As we were walking away from the Hopkins County Courthouse earlier today after our Commissioner’s Court interpretation, we ran into a “rain” of woolly aphids just as we tried to get into our vehicle.
A common name for woolly alder aphid (Prociphilus tessellatus) is the maple blight aphid because of the dense, white, woolly masses it produces on the leaves and twigs of its primary host, silver maple (and occasionally red maple). The aphids on the trees are wingless, plump, gray, and concealed beneath their own dense, white, waxy strands. These feed on sap from the maple trees from the time of bud-break until late June. Then, winged adults, some with abdomens covered in white fluffy wax, are produced in the colonies. These winged migrants readily fly when disturbed and create the illusion of tiny masses of cotton floating through the air.
These aphids are leaving the maple trees and flying to alders, where they will establish new colonies on the secondary host. Woolly alder aphids require both alder and maple trees to complete their life cycle.
They are similar to true aphids, but have white waxy strands covering their pear-shaped bodies. The wax filaments make these aphids look fluffy and cottony, as if they are covered with wool. The wax also keeps predators away from these aphids and helps them move easily around plant hairs. In most cases, management is not necessary for the health of trees and shrubs, especially large mature plants.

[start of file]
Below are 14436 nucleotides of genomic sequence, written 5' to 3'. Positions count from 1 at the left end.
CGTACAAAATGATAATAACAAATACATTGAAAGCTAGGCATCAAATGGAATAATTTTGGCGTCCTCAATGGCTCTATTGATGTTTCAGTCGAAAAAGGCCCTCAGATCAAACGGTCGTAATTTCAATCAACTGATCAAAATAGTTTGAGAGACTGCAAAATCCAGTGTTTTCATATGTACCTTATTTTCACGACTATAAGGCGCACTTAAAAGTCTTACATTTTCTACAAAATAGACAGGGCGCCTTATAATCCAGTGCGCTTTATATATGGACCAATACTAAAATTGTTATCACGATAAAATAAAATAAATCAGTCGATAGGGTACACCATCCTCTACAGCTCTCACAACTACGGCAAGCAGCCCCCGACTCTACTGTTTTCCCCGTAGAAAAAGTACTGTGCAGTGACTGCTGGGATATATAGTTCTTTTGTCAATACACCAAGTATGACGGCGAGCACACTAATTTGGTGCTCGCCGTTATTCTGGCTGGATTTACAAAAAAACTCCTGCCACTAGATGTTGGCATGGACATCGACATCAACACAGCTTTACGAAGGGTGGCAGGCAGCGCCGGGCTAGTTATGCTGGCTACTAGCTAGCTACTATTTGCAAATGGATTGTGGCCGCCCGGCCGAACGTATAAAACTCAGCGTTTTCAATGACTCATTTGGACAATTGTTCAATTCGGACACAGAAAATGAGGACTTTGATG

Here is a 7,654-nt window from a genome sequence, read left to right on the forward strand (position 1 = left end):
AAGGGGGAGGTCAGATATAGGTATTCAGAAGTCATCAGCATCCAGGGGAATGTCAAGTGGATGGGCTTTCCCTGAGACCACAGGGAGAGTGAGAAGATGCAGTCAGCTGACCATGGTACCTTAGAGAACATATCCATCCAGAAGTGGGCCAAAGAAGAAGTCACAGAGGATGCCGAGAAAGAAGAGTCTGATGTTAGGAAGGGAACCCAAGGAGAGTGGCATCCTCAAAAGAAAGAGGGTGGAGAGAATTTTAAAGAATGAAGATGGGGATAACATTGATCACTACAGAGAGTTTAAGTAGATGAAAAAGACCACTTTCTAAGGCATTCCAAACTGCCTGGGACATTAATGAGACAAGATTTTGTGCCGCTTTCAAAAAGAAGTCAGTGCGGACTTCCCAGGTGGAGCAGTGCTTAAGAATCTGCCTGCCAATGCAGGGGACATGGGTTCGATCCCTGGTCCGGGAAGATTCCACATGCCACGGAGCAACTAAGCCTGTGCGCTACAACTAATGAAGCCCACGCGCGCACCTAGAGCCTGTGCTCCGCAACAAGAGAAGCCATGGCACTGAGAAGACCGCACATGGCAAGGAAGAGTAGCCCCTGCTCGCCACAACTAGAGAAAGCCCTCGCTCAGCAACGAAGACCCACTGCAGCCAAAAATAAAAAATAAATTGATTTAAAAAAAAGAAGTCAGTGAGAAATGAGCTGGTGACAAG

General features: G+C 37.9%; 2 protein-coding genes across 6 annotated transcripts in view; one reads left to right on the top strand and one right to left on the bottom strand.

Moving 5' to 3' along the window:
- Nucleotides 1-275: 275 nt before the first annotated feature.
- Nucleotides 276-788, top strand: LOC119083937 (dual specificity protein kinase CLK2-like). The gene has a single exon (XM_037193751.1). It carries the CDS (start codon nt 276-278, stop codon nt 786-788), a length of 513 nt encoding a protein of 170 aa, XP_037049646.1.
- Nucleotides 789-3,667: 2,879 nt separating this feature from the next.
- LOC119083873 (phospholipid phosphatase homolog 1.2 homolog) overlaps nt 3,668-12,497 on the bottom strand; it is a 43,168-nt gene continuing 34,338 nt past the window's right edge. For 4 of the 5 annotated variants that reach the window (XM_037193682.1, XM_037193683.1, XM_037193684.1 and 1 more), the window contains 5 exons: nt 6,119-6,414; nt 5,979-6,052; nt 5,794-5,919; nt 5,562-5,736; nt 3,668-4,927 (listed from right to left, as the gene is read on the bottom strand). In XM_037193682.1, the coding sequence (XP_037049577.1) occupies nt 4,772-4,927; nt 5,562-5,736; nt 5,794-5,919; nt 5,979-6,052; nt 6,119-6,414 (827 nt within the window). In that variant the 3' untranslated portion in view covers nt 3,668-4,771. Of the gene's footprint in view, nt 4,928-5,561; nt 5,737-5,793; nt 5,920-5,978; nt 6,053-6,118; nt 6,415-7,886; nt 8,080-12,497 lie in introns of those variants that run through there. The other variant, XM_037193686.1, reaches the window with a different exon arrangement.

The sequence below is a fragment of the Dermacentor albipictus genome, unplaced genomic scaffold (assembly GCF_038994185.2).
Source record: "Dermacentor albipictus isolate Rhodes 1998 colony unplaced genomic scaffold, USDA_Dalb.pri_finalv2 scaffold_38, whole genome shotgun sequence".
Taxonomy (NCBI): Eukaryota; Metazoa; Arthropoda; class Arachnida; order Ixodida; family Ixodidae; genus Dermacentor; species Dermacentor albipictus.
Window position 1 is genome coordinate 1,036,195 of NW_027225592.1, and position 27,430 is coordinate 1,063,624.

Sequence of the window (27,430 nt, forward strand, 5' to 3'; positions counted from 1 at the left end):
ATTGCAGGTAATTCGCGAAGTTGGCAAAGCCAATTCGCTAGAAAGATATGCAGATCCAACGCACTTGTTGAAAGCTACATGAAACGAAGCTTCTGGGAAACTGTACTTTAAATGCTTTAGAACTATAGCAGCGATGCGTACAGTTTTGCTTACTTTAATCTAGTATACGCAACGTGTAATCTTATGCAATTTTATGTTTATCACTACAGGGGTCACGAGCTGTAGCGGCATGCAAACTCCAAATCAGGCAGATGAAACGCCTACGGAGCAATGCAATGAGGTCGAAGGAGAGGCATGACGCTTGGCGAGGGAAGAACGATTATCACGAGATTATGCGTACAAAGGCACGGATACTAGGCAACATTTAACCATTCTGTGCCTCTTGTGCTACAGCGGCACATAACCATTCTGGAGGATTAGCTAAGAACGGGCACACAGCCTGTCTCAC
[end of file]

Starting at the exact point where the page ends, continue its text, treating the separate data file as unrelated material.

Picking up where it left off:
Similar to other aphids, natural enemies (lacewings, lady beetles, hover flies and parasitic wasps) help keep woolly aphid numbers low. Woolly aphids are not affected by horticultural oils and soaps, like other aphids. This is because the waxy secretions of the woolly aphids and the distorted leaves do not allow the pesticide to enter the leaves. Contact pesticides, like permethrin, also do not work on woolly aphids for the same reason.
In cases where management is necessary to protect plants, systemic pesticides, like imidacloprid and dinotefuran, are the most effective against woolly aphids. However, imidacloprid and dinotefuran are very toxic to pollinators. Either avoid applying these insecticides to bee attractive plants or wait until the plants have finished blooming before treating them.
For more information about this or any other agricultural topic please contact the Hopkins County Extension Office at 903-885-3443 or email me at [email protected].